NEW YORK — With an emphasis on innovation, The Fashion Institute of Technology presented “The Future of Fashion” runway show Monday night showcasing the work of its graduating fashion design students.
Among those in the audience were John and Laura Pomerantz; Stefan Larsson, who came with his 10-year-old daughter; Ken Downing, senior vice president, fashion director of Neiman Marcus; Sophie Theallet; Chris Gelinas; Jill Granoff; Dennis Basso; Fern Mallis, and Valerie Steele, director and chief curator of the Museum of FIT.
Joyce F. Brown, president of FIT, introduced the show and a short video presentation featuring students, professors and designers such as Carolina Herrera discussing the future of fashion and what goes on behind-the-scenes of creating this runway show.
Throughout the spring semesters, designers such as Gelinas, Theallet, Isabella Tonchi, Karen Sabag, and Flora Gill mentored the students as they created their collections. The students were then judged by industry professionals including Downing, Nicole Phelps of Vogue Runway, Lilliana Vazquez of “Today,” Diana Tsui of New York magazine’s The Cut and stylist Kemal Harris.
The students sent sportswear, knitwear, intimate apparel, children’s wear and special occasion looks down the runway, and once again, the cute child models who strutted down the catwalk in their pint-sized outfits stole the show.
The show was full of vintage lingerie details; hobo-chic looks; slogan T-shirts; hooded cloaks; hand-embroidered knits; sexy, sheer illusion lingerie, and gowns with hand-beading, ruffles and feather trim. Themes ranged from deconstruction and protective garments to political statements. Christina De Gaglia, for example, made a vegan statement consisting of a black “color change” cruelty-free fur bomber with custom spikes, mesh slogan T and repurposed leggings and plaid kilt that read, “You can’t love animals and eat them, too.”
Some students incorporated high-tech details, such as People’s Choice Award winner Shannon Cooney, who showed a white nylon ski jumpsuit with quilted details and LED lights with a programmable pattern.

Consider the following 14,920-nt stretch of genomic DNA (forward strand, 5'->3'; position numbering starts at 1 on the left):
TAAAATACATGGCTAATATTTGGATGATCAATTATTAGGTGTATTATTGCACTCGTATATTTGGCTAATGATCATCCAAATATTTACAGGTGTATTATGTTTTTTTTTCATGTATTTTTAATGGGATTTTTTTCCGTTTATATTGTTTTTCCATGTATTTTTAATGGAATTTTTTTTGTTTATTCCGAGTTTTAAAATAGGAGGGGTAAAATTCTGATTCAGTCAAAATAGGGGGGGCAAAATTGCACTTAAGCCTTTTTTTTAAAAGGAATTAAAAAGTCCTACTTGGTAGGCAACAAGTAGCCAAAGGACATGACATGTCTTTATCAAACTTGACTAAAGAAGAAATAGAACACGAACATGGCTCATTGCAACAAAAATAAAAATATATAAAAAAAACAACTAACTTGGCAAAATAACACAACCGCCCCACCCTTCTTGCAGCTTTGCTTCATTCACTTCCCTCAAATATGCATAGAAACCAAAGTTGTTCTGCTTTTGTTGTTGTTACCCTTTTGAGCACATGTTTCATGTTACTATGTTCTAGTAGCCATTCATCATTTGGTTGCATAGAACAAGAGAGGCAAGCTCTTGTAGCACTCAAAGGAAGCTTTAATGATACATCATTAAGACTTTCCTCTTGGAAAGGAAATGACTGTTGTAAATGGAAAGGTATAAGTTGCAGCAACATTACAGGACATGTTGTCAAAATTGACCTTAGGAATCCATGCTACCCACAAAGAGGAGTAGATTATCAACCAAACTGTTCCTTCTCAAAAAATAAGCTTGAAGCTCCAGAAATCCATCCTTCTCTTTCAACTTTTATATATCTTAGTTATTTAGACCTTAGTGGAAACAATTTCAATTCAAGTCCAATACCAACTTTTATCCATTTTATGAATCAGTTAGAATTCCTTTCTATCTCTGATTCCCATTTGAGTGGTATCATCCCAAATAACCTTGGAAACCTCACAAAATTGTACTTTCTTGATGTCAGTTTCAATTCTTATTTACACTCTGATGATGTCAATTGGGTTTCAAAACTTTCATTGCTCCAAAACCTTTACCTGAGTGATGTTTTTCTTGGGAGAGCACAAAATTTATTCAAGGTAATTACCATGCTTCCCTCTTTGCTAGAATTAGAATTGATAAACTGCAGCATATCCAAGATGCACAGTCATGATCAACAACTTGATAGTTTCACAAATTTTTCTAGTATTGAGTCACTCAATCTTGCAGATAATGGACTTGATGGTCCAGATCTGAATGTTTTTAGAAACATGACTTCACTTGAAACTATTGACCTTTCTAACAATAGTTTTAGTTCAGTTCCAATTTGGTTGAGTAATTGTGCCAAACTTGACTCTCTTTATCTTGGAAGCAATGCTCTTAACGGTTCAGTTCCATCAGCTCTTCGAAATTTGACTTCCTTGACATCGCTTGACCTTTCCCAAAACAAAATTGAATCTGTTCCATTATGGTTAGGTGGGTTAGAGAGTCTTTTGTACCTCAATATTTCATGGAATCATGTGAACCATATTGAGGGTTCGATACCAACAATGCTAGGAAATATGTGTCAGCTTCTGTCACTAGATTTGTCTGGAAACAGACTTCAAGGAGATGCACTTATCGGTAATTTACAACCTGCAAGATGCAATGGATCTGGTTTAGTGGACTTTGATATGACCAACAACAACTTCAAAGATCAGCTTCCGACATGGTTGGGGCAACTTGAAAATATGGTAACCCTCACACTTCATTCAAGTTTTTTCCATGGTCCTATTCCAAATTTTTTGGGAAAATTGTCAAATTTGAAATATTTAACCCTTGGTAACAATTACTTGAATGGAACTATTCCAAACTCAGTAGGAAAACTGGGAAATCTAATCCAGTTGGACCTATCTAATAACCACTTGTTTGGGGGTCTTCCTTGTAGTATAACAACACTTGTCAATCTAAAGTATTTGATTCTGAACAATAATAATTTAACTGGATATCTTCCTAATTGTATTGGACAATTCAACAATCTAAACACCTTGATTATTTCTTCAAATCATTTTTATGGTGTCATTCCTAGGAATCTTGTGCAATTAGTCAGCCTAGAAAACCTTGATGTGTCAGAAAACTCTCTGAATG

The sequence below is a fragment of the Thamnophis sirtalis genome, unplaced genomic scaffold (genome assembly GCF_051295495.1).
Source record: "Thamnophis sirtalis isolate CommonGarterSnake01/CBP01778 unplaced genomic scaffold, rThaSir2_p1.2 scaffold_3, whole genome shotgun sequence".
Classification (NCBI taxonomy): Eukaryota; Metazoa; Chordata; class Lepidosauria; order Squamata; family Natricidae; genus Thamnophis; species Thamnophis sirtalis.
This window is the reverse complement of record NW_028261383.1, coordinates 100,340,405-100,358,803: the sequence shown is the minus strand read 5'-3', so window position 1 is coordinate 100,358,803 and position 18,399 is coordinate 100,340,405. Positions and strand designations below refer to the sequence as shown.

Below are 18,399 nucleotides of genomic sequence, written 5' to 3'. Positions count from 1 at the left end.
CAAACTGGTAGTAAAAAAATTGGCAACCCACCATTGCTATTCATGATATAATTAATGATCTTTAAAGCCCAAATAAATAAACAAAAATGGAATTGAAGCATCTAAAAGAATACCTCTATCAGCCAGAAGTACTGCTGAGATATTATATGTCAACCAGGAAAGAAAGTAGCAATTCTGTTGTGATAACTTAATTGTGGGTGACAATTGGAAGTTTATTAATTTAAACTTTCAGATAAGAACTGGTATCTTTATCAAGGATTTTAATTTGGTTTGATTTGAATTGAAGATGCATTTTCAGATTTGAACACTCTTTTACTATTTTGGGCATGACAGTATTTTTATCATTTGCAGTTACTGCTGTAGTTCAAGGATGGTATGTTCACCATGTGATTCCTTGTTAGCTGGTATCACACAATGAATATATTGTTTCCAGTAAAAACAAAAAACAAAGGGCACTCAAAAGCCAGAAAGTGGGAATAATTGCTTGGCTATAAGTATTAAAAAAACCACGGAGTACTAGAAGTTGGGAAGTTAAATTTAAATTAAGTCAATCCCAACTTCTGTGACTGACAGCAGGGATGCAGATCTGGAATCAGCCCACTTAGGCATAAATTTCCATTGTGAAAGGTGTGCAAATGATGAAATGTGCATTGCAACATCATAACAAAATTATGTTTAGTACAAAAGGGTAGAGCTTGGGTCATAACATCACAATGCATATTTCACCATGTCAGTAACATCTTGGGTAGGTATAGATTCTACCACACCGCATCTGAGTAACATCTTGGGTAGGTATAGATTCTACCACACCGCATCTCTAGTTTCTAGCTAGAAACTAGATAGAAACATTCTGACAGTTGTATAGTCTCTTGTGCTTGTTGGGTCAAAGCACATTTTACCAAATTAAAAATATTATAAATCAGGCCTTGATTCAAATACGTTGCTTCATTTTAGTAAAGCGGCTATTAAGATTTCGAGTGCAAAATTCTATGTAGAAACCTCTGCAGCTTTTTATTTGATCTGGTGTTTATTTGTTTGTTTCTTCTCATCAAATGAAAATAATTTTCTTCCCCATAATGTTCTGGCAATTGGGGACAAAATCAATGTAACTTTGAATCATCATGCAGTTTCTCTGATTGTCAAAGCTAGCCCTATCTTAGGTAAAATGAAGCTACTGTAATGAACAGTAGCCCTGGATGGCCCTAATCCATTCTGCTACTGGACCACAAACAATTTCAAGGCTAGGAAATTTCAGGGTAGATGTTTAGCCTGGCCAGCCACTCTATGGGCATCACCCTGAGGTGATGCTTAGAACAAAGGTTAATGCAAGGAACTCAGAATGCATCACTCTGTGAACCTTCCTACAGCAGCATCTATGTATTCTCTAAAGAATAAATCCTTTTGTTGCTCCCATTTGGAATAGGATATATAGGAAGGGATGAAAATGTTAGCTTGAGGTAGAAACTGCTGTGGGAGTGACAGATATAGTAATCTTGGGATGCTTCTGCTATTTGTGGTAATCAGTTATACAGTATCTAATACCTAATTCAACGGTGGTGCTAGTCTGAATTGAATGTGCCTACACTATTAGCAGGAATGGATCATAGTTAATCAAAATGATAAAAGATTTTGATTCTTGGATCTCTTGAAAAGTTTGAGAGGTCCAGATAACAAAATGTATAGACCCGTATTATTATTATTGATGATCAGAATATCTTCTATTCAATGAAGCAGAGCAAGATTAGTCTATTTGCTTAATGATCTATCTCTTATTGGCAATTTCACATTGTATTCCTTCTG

The knitwear was particularly strong, such as those designs by Critic Award winner Yekaterina Burmatnova, who incorporated statement-making hardware into her oversize off-the-shoulder hand-knit sweater with straps and gunmetal rings, with a washed wool skirt with knit-in godets and needle felting detail. Another standout was Critic Award winner Aleksandra Gosiewski’s ivory hand-knit turtleneck sweater and ivory mohair drop-stitch texture pants.
Carolina Sanz, Critic Award Winner, ended the show with a pretty black chiffon, organza and lace braided crop top and high-waisted tiered ruffle skirt.
“I always love to see it,” said Basso, an FIT graduate. “It’s great to see young people interpreting what they think is new and fresh and different. Although you may not personally love every single thing, it’s an expression of creativity. You don’t know where their journey will take them. It was so creative. The eveningwear and lingerie were stellar.”
Downing, added, “The intimate apparel every season is such a standout at this institution. It’s as fine as anything you can find in a showroom in New York or Paris. The craftsmanship is like haute couture.”
He also thought the eveningwear was a standout, and the knitwear was strong, too. Among the big themes were deconstruction, rebel and punks of 1976. “People are expressing their opinion. There’s such a sense of individuality. It’s not about everyone following everyone else’s ideas. It’s a real sense of you.”